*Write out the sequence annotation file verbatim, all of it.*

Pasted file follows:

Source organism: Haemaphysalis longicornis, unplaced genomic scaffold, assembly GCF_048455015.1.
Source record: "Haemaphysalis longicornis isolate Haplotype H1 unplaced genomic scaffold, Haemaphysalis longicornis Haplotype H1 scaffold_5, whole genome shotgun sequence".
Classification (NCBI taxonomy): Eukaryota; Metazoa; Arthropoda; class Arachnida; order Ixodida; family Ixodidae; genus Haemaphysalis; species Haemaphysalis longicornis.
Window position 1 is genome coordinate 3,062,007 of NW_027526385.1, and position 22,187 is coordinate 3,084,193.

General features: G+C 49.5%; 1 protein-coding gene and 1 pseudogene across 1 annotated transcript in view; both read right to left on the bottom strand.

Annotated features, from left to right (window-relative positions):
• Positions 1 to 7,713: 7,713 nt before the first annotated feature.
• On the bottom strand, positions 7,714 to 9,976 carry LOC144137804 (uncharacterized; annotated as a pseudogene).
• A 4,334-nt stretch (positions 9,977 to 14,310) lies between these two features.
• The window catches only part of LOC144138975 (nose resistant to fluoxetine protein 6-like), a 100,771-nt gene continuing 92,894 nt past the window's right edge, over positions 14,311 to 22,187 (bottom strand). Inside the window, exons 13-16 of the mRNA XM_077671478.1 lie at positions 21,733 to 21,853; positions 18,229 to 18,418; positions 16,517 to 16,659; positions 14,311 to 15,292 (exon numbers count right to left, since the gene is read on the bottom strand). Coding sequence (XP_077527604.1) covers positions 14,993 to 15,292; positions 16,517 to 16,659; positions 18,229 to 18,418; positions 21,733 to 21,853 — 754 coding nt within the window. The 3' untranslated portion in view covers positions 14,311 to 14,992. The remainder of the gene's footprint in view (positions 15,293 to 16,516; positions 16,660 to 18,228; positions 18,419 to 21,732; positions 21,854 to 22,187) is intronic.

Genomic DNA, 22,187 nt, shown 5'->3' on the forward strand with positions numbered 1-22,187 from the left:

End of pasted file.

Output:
Source organism: Haemaphysalis longicornis, unplaced genomic scaffold, assembly GCF_048455015.1.
Source record: "Haemaphysalis longicornis isolate Haplotype H1 unplaced genomic scaffold, Haemaphysalis longicornis Haplotype H1 scaffold_5, whole genome shotgun sequence".
Classification (NCBI taxonomy): Eukaryota; Metazoa; Arthropoda; class Arachnida; order Ixodida; family Ixodidae; genus Haemaphysalis; species Haemaphysalis longicornis.
Window position 1 is genome coordinate 3,062,007 of NW_027526385.1, and position 22,187 is coordinate 3,084,193.

General features: G+C 49.5%; 1 protein-coding gene and 1 pseudogene across 1 annotated transcript in view; both read right to left on the bottom strand.

Annotated features, from left to right (window-relative positions):
• Positions 1 to 7,713: 7,713 nt before the first annotated feature.
• On the bottom strand, positions 7,714 to 9,976 carry LOC144137804 (uncharacterized; annotated as a pseudogene).
• A 4,334-nt stretch (positions 9,977 to 14,310) lies between these two features.
• The window catches only part of LOC144138975 (nose resistant to fluoxetine protein 6-like), a 100,771-nt gene continuing 92,894 nt past the window's right edge, over positions 14,311 to 22,187 (bottom strand). Inside the window, exons 13-16 of the mRNA XM_077671478.1 lie at positions 21,733 to 21,853; positions 18,229 to 18,418; positions 16,517 to 16,659; positions 14,311 to 15,292 (exon numbers count right to left, since the gene is read on the bottom strand). Coding sequence (XP_077527604.1) covers positions 14,993 to 15,292; positions 16,517 to 16,659; positions 18,229 to 18,418; positions 21,733 to 21,853 — 754 coding nt within the window. The 3' untranslated portion in view covers positions 14,311 to 14,992. The remainder of the gene's footprint in view (positions 15,293 to 16,516; positions 16,660 to 18,228; positions 18,419 to 21,732; positions 21,854 to 22,187) is intronic.

Genomic DNA, 22,187 nt, shown 5'->3' on the forward strand with positions numbered 1-22,187 from the left: